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Major Gregory R. Ebner

Combat Studies Institute - Command & General Staff College

 

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Scientific Optimism: Jomini and the U.S. Army

The U.S. Army presents itself as a Clausewitzian organization.  Officers in the Army fondly quote the Prussian theorist and, at the strategic level, his dictums dominate; political control of the military, war as an extension of policy, his trinity, etc.  Consideration of Clausewitz’s friction and fog of war has translated into the doctrine of auftragstaktik and maintenance of initiative at the lowest possible levels of command.  At the tactical and operational levels, however, the U.S. Army remains more firmly rooted in the ideals of Antoine-Henri Jomini.  Jomini’s scientific approach to understanding and succeeding at war lies at the heart of Army doctrinal operations.  The American Army, in its collective description of war and its methods of planning operations in war, follows more closely the Swiss theorist than the Prussian.  The U.S. Army, particularly at the tactical and operational levels, espouses the collective genius of good staff work and the military decision-making process (MDMP) rather than the singular genius of military command embraced by Clausewitz.  This reliance upon military science and method over the application of genius firmly defines the U.S. Army, tactically and operationally, as a Jominian institution.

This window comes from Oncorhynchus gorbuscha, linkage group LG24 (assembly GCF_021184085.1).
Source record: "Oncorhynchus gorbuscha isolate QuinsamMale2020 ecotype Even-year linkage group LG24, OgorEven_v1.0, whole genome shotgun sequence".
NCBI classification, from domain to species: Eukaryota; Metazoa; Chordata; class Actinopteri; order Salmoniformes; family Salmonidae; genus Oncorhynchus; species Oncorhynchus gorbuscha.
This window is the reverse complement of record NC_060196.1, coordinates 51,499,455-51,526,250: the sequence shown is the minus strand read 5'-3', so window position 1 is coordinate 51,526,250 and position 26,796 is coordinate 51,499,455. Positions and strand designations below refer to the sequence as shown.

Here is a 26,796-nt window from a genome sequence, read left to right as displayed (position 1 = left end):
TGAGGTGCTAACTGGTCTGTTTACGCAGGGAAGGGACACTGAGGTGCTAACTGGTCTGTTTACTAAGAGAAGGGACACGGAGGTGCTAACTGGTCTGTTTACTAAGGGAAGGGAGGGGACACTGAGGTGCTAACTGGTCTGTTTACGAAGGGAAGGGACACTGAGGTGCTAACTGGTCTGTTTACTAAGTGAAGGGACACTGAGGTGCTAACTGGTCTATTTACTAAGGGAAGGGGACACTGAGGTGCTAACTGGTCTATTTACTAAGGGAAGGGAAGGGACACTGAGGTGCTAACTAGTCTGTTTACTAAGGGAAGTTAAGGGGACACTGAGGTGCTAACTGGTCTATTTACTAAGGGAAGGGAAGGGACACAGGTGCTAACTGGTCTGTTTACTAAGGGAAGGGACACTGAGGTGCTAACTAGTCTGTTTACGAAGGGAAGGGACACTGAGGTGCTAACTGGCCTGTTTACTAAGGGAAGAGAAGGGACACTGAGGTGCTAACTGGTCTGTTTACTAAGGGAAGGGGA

The definitive feature of Jomini’s theories of war rests with the scientific nature of their application.  Though Jomini goes to great lengths to discourage those who would critique his maxims as simple reduction of the drama of war to mathematical calculations,1 there is a strong element of truth to his critics.  For Jomini, war is a winnable endeavor; winnable if one follows his few simple truths.  The U.S. Army, in its doctrinal attempt to encode Jomini, developed its well-known Principles of War.  Jomini’s influence readily shines in these principles (Dr. Thomas Huber describes the Principles of War as “Jomini writ short”2).  The Army’s application of them at all levels of operations suggests that, as an institution, it agrees with Jomini.  War can be mastered by adherence to maxims that can guide the commander to victory on the battlefield.

Several of the Principles of War link directly from Jomini’s Fundamental Principle.  The U.S. Army maintains a reliance on mass, offensive, maneuver and economy of force, all of which are primarily elements of Jomini’s first four divisions of the Fundamental Principle.3  Offense, in particular, deserves attention as a U.S. Army doctrinal mainstay that stands as a direct link to Jomini.  The Swiss theoretician as strongly advocates gaining and maintaining the initiative through offensive operations as does the cornerstone Army doctrinal manual, FM 3-0.4  Both consider the offense as the decisive form of war and both consider defensive operations only acceptable as a step toward the offense.5  The parallels between U.S. Army doctrine and Jomini continue in his advocation of the “offensive-defensive”, analogous to the Army’s mobile defense.  Certainly, Clausewitz was also an advocate of offensive strategy, but not to the same refinement as Jomini.6  Clausewitz relied more on maximum exertion7 of forces while Jomini required the more familiar focus of strength at the decisive point.8